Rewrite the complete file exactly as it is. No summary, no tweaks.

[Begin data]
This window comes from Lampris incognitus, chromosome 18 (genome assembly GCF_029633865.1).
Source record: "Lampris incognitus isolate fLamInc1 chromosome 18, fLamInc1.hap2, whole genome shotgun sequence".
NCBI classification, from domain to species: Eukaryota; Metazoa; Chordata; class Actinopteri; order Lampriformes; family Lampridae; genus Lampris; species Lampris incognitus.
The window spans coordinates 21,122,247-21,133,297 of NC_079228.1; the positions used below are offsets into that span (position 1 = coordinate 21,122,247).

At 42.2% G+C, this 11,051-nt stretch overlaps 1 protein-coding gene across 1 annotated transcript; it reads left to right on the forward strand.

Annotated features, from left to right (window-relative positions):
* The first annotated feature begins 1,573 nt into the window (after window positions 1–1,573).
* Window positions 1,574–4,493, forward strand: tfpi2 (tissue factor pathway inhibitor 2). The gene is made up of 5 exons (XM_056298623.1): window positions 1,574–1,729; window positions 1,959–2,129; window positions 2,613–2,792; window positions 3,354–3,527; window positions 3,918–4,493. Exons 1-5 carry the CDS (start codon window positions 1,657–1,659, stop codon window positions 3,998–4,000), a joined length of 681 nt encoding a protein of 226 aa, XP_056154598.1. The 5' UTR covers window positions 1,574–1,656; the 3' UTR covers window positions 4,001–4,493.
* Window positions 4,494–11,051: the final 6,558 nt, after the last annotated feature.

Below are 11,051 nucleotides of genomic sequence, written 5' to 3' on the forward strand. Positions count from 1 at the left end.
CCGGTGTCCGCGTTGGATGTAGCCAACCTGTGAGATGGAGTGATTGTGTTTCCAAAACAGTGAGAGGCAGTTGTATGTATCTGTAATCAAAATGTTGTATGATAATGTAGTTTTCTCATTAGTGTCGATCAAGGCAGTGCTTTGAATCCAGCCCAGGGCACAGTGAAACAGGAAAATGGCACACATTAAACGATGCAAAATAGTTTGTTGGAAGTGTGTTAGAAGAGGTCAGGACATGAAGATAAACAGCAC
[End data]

This window comes from Lampris incognitus, chromosome 18 (genome assembly GCF_029633865.1).
Source record: "Lampris incognitus isolate fLamInc1 chromosome 18, fLamInc1.hap2, whole genome shotgun sequence".
NCBI classification, from domain to species: Eukaryota; Metazoa; Chordata; class Actinopteri; order Lampriformes; family Lampridae; genus Lampris; species Lampris incognitus.
The window spans coordinates 21,122,247-21,133,297 of NC_079228.1; the positions used below are offsets into that span (position 1 = coordinate 21,122,247).

At 42.2% G+C, this 11,051-nt stretch overlaps 1 protein-coding gene across 1 annotated transcript; it reads left to right on the forward strand.

Annotated features, from left to right (window-relative positions):
* The first annotated feature begins 1,573 nt into the window (after window positions 1–1,573).
* Window positions 1,574–4,493, forward strand: tfpi2 (tissue factor pathway inhibitor 2). The gene is made up of 5 exons (XM_056298623.1): window positions 1,574–1,729; window positions 1,959–2,129; window positions 2,613–2,792; window positions 3,354–3,527; window positions 3,918–4,493. Exons 1-5 carry the CDS (start codon window positions 1,657–1,659, stop codon window positions 3,998–4,000), a joined length of 681 nt encoding a protein of 226 aa, XP_056154598.1. The 5' UTR covers window positions 1,574–1,656; the 3' UTR covers window positions 4,001–4,493.
* Window positions 4,494–11,051: the final 6,558 nt, after the last annotated feature.

Below are 11,051 nucleotides of genomic sequence, written 5' to 3' on the forward strand. Positions count from 1 at the left end.
CCGGTGTCCGCGTTGGATGTAGCCAACCTGTGAGATGGAGTGATTGTGTTTCCAAAACAGTGAGAGGCAGTTGTATGTATCTGTAATCAAAATGTTGTATGATAATGTAGTTTTCTCATTAGTGTCGATCAAGGCAGTGCTTTGAATCCAGCCCAGGGCACAGTGAAACAGGAAAATGGCACACATTAAACGATGCAAAATAGTTTGTTGGAAGTGTGTTAGAAGAGGTCAGGACATGAAGATAAACAGCAC